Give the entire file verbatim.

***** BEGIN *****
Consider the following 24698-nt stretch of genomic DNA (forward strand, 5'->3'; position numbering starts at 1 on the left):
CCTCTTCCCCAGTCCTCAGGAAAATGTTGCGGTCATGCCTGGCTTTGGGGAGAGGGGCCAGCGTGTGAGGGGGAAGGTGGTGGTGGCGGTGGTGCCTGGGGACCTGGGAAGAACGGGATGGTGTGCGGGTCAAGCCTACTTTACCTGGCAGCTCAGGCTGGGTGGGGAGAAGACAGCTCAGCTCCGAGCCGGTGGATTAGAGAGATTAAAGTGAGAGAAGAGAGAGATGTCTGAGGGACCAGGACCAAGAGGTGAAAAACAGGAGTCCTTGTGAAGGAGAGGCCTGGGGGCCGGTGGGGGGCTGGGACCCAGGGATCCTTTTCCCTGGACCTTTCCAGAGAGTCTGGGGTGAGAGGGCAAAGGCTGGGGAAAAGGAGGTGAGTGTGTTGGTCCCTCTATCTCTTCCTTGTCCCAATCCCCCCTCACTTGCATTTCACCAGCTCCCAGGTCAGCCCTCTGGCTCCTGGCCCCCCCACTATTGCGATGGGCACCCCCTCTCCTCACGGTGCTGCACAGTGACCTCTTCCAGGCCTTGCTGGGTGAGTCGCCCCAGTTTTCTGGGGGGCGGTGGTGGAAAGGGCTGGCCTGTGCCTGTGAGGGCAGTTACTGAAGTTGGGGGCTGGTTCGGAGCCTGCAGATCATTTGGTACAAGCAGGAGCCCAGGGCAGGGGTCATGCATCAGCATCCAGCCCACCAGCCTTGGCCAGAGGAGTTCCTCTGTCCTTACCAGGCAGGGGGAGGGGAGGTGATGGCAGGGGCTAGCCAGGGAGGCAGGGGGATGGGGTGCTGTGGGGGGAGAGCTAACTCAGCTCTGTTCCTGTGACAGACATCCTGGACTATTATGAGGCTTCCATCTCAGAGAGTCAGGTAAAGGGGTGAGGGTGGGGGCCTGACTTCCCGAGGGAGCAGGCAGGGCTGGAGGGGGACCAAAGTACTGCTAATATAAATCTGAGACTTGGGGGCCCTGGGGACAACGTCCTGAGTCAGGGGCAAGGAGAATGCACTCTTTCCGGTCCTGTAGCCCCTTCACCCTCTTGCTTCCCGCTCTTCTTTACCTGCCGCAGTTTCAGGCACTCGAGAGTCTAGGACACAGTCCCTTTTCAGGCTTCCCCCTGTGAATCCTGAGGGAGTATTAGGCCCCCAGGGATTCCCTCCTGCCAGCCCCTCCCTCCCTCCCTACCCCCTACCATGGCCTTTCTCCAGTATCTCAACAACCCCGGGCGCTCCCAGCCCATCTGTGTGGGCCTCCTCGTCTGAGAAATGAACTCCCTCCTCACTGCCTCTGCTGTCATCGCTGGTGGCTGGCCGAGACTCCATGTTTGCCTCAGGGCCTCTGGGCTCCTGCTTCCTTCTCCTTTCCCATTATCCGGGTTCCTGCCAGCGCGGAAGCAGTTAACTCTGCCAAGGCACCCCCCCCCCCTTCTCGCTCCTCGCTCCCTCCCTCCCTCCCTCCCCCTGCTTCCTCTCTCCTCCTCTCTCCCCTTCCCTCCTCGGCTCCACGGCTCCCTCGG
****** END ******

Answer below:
Consider the following 24698-nt stretch of genomic DNA (forward strand, 5'->3'; position numbering starts at 1 on the left):
CCTCTTCCCCAGTCCTCAGGAAAATGTTGCGGTCATGCCTGGCTTTGGGGAGAGGGGCCAGCGTGTGAGGGGGAAGGTGGTGGTGGCGGTGGTGCCTGGGGACCTGGGAAGAACGGGATGGTGTGCGGGTCAAGCCTACTTTACCTGGCAGCTCAGGCTGGGTGGGGAGAAGACAGCTCAGCTCCGAGCCGGTGGATTAGAGAGATTAAAGTGAGAGAAGAGAGAGATGTCTGAGGGACCAGGACCAAGAGGTGAAAAACAGGAGTCCTTGTGAAGGAGAGGCCTGGGGGCCGGTGGGGGGCTGGGACCCAGGGATCCTTTTCCCTGGACCTTTCCAGAGAGTCTGGGGTGAGAGGGCAAAGGCTGGGGAAAAGGAGGTGAGTGTGTTGGTCCCTCTATCTCTTCCTTGTCCCAATCCCCCCTCACTTGCATTTCACCAGCTCCCAGGTCAGCCCTCTGGCTCCTGGCCCCCCCACTATTGCGATGGGCACCCCCTCTCCTCACGGTGCTGCACAGTGACCTCTTCCAGGCCTTGCTGGGTGAGTCGCCCCAGTTTTCTGGGGGGCGGTGGTGGAAAGGGCTGGCCTGTGCCTGTGAGGGCAGTTACTGAAGTTGGGGGCTGGTTCGGAGCCTGCAGATCATTTGGTACAAGCAGGAGCCCAGGGCAGGGGTCATGCATCAGCATCCAGCCCACCAGCCTTGGCCAGAGGAGTTCCTCTGTCCTTACCAGGCAGGGGGAGGGGAGGTGATGGCAGGGGCTAGCCAGGGAGGCAGGGGGATGGGGTGCTGTGGGGGGAGAGCTAACTCAGCTCTGTTCCTGTGACAGACATCCTGGACTATTATGAGGCTTCCATCTCAGAGAGTCAGGTAAAGGGGTGAGGGTGGGGGCCTGACTTCCCGAGGGAGCAGGCAGGGCTGGAGGGGGACCAAAGTACTGCTAATATAAATCTGAGACTTGGGGGCCCTGGGGACAACGTCCTGAGTCAGGGGCAAGGAGAATGCACTCTTTCCGGTCCTGTAGCCCCTTCACCCTCTTGCTTCCCGCTCTTCTTTACCTGCCGCAGTTTCAGGCACTCGAGAGTCTAGGACACAGTCCCTTTTCAGGCTTCCCCCTGTGAATCCTGAGGGAGTATTAGGCCCCCAGGGATTCCCTCCTGCCAGCCCCTCCCTCCCTCCCTACCCCCTACCATGGCCTTTCTCCAGTATCTCAACAACCCCGGGCGCTCCCAGCCCATCTGTGTGGGCCTCCTCGTCTGAGAAATGAACTCCCTCCTCACTGCCTCTGCTGTCATCGCTGGTGGCTGGCCGAGACTCCATGTTTGCCTCAGGGCCTCTGGGCTCCTGCTTCCTTCTCCTTTCCCATTATCCGGGTTCCTGCCAGCGCGGAAGCAGTTAACTCTGCCAAGGCACCCCCCCCCCCTTCTCGCTCCTCGCTCCCTCCCTCCCTCCCTCCCCCTGCTTCCTCTCTCCTCCTCTCTCCCCTTCCCTCCTCGGCTCCACGGCTCCCTCGG